He will then summarize the relevant parts of the cases into "case blurbs." The editor will then create a large outline that covers all the ins and outs of the insanity defense. The editor will then allocate the case blurbs he created into the proper places of the outline. When all is said and done the editor has a finished ALR article (These articles are often referred to as "ALR annotations" or simply as an "annotation." The reason these articles are called annotations is because the article is made up of nothing more than case blurbs, which are similar to those used to annotate a statute.)


Three locations where ALR type annotations can be found:


(1) ALR 3rd, 4th, 5th (Are case finding tools for the courts in all 50 states)

(2) ALR Fed (Is a case finding tool for federal case law)

(3) L Ed Annotations (Is a U.S. Supreme Court only case law finding tool)

Did you know that 1cent doubled each day for an entire month would total more than $10.7 million dollars.


(A law by any other name is still a law)


Examples: CFR (Code of Federal Regulations), NYCRR (New York Codes, Rules, and Regulations), Florida Administrative Code.


Q: What are Rules and Regulations and how are they different from laws?


A: Congress apparently does not have enough time to make most of the laws themselves. There are just so many parties you can go to in a day. (Only lawyers have been able to find 30 to 40 hours in one 24 hour day. However, this amazing ability is used sparingly and then only for client billing purposes.) As a result, Congress delegates authority to a government agency. You already know about many of these agencies. Two of the more common ones are the FAA (Federal Aviation Administration, which governs all aviation in the United States) and the FCC (Federal Communication Commission, the guys who harass Howard Stern and brought us "FCC Class B Certification").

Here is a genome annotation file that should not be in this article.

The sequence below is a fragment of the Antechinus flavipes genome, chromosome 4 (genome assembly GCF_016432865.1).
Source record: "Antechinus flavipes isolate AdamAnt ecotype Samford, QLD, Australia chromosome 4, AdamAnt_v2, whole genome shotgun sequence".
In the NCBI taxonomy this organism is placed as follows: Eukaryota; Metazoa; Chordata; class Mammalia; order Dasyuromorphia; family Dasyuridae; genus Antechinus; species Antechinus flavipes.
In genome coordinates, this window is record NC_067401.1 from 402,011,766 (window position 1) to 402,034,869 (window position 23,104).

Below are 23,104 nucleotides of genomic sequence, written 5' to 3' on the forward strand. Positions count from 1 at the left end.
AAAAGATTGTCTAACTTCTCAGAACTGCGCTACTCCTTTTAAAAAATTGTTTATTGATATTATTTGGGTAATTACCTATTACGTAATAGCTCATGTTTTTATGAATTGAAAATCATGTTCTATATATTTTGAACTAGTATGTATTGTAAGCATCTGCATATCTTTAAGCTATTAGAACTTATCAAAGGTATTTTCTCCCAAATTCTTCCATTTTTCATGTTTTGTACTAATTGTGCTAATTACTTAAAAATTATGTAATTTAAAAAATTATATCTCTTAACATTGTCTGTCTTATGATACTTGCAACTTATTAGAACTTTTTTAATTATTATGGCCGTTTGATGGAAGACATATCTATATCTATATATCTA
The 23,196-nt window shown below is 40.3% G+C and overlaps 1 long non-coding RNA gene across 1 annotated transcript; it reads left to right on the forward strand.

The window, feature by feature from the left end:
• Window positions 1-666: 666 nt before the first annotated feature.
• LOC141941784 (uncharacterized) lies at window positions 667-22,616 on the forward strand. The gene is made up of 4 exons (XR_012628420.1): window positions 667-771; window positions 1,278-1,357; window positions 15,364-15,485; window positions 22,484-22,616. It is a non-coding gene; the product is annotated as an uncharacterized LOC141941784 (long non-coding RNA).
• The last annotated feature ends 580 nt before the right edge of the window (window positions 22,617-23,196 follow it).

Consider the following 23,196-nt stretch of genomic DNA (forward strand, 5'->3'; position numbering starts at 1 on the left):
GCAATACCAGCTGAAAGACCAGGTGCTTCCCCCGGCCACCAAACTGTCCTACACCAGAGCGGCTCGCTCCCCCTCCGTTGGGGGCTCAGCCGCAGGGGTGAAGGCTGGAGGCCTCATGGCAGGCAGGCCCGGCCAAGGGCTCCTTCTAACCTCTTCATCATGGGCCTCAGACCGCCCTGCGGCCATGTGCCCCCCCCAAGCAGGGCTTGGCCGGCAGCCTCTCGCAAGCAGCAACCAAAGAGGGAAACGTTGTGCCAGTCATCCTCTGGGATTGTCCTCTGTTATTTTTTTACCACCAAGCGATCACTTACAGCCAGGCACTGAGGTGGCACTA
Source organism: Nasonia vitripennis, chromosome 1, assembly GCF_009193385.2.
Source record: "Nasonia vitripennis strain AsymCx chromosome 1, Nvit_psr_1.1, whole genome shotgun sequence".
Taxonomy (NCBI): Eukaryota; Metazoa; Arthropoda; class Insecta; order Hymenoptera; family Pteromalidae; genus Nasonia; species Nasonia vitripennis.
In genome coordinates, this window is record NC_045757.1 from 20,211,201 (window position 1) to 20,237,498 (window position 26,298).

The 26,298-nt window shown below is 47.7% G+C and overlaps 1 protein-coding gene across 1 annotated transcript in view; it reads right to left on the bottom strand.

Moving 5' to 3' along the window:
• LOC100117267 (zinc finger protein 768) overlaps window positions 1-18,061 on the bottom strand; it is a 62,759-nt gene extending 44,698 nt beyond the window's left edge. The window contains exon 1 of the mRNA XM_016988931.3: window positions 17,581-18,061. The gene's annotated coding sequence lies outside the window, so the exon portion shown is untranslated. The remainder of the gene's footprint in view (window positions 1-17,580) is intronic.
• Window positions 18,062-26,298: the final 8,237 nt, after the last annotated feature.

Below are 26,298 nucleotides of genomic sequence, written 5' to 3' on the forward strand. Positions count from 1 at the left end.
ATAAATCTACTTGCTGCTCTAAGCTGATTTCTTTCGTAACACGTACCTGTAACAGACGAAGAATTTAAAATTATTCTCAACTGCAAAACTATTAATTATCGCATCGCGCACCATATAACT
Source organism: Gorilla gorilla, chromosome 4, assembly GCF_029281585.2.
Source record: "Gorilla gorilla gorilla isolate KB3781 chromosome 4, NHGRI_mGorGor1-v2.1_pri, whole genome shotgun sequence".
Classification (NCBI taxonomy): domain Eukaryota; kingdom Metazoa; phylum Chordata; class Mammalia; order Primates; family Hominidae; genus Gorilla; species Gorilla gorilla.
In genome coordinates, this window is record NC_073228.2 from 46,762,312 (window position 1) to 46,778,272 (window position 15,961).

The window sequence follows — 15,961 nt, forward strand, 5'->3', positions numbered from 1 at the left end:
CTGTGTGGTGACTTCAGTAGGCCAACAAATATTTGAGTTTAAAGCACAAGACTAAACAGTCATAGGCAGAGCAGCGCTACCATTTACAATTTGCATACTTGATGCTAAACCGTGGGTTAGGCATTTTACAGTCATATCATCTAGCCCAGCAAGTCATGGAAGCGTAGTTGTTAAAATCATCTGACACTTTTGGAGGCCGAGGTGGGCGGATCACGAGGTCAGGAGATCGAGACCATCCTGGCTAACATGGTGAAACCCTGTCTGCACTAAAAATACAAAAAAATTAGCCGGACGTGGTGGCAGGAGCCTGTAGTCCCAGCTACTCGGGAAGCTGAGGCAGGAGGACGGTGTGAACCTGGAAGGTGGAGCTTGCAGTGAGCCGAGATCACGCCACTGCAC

These agencies have been given the authority to make rules that govern their area. For example, the FAA can pass rules governing aviation. The FAA spends its time determining that you should not be able to smoke in the bathroom of an airplane or that you cannot (for some strange reason) take a loaded pistol onto a plane in your carry-on bag (I firmly believe that they are afraid you might use the pistol once you see the food they serve you).


The main difference between a "law" and a "rule" is the process by which rules come into existence. Rules are created by a process that is inexplicably called "rulemaking." (Side Note: I once wrote a chapter for Federal Procedure on rule-making and spent a lot of time debating how to spell "rule making.") In a nutshell, the rulemaking process consists of letting the public know what rules are going to be proposed. Then the agency will have public hearings where the few non-apathetic members of the public rant and rave about how terrible it is that the government’s nuclear waste must be disposed of in the same area in which their three eyed children play each day.